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A time to grieve, a time to heal and a time to move forward for the Alaska Aces
by rick olivares
On two sides of the Gatorade Hoops Center in Mandaluyong City are two quotes from two famous basketball warriors who know a thing or two about failure and getting right back up.
There’s a larger-than-life image of Michael Jordan with the quote, “If you quit once, it becomes a habit. Never quit.”
On the opposite end is Dwyane Wade with the quote, "Whenever there is a big game and people don’t think I can do it, I always play my hardest.”
More than ever, the Alaska Aces will have to heed the calls of these basketball demigods.
The Aces have exactly one more day (Sunday) to grieve. For on Monday, they go full throttle in practice and will be asked to check their emotional baggage outside the door of the Gatorade Hoops Center, their practice facility.
After their epic fall in the recently-concluded PBA Philippine Cup where they saw a 3-0 vanish into thin air as the San Miguel Beermen overhauled the daunting deficit for a literal one-for-the-books victory, the Aces haven’t had it easy.
“We don’t talk about it anymore,” said point guard JVee Casio. “But the pain is there. It’s not something you get rid of that easily. But it will.”
The Aces returned the hardcourt for their first practice six days after Game 7. “In that first practice for the Commissioner’s Cup, we took a look at the team and decided that we had to give them a little bit of time to heal not only their bodies but our collective minds. We’re still hurting.”
“I was thinking that when we went up 3-0, ‘Ah, this is it. We’re going to win one,” recalled back-up point guard RJ Jazul. “But it never came. I think we got too caught up emotionally in the game that we didn’t play with out heads. Of course, you have to give the Beermen a lot of credit. They got the job done and we didn’t.”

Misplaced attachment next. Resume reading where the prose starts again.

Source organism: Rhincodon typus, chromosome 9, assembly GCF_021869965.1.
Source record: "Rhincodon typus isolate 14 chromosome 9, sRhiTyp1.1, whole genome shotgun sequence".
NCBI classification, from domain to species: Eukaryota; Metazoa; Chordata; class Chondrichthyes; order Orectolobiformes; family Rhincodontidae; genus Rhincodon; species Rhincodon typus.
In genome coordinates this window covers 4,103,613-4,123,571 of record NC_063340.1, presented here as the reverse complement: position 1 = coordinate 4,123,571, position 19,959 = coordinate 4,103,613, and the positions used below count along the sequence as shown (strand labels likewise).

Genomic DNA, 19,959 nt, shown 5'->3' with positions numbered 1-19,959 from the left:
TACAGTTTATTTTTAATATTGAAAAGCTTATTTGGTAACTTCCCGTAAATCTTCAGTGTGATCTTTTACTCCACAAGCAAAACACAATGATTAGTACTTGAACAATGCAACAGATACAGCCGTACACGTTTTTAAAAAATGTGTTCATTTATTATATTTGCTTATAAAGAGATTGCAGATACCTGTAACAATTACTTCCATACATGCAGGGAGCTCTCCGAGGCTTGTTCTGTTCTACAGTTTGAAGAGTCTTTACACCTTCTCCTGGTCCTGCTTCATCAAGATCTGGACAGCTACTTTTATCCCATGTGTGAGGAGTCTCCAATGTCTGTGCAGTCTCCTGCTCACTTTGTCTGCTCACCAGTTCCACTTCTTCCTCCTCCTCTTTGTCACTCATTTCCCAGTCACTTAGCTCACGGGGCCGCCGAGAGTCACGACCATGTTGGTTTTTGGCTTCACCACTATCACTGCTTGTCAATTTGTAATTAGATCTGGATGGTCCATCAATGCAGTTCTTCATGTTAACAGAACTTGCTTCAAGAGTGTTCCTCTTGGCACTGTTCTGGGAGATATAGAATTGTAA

The Alaska locker room was like a scene from a wake after the team left the floor during Game 7. “I have been on both sides of the court, winning a championship and losing but I have never seen a sadder one that our locker room that night,” described first assistant Louie Alas. “The tears really flowed. Not much was said. What do you say? There was nothing to say. Everything has been said.”
In their first practice last Tuesday, February 9, Compton chose his words well. “Embrace the pain,” he told his wards. “But we have to move forward. We have to do this not only for ourselves and management but also for the fans to show that we are worthy of their support. It won’t be easy but nothing is ever easy. So we have to embrace the pain and use it.”
“I for one, couldn’t wait to get back to practice and for the games to start,” added Jazul. “When you’re at home resting and not doing anything, you think about it and you feel sad all over again. Over the days, you find things to smile about which is good, but we need for our Commissioner’s Cup to begin so we focus on our games. Winning and getting back will ease that pain. At least I think so.”
When preparations for the 2015-16 PBA season got underway, Compton sat down with us and pointed out that he didn’t make any changes to the team that concluded the 40th season of the pro league where they booked two finals seats but came away first runner-up each time. “I want some continuity; to further build chemistry. I wanted to go with my guys who have worked hard to get here.”
One conference later, one more finals loss, Compton is still sticking with his team. Rob Dozier is back in harness for a third time. Like some of his Alaska teammates and coaches, he’s been there too. He won a championship during his first stint with the team (the 2013 Commissioner’s Cup). He returned the following season but his team was knocked out in the early goings. He was here to witness the finals debacle. “It’s easy to say something but I’d rather not,” Dozier would later say. “I’ll just let my game do the talking."
On the day of the Aces’ return to training, Compton reiterated, “Like I said during the post-match press conference, there’s no other team I’d like to coach or be with than these guys. We just have to get over the hump.”
During the Friday practice, Jazul, Chris Banchero, and Josh Vanlandingham arrive before 12 noon at the Gatorade Hoops Center. The latter two engage in a game of horse. There’s some laughter and friendly banter.
A few minutes later, Casio arrived, shook hands with his teammates and began stretching.
Jazul is going from end to end, dribbling the basketball. The laughter echoes. “Now there’s something we haven’t heard in a while,” noted Jazul. “That’s a good start."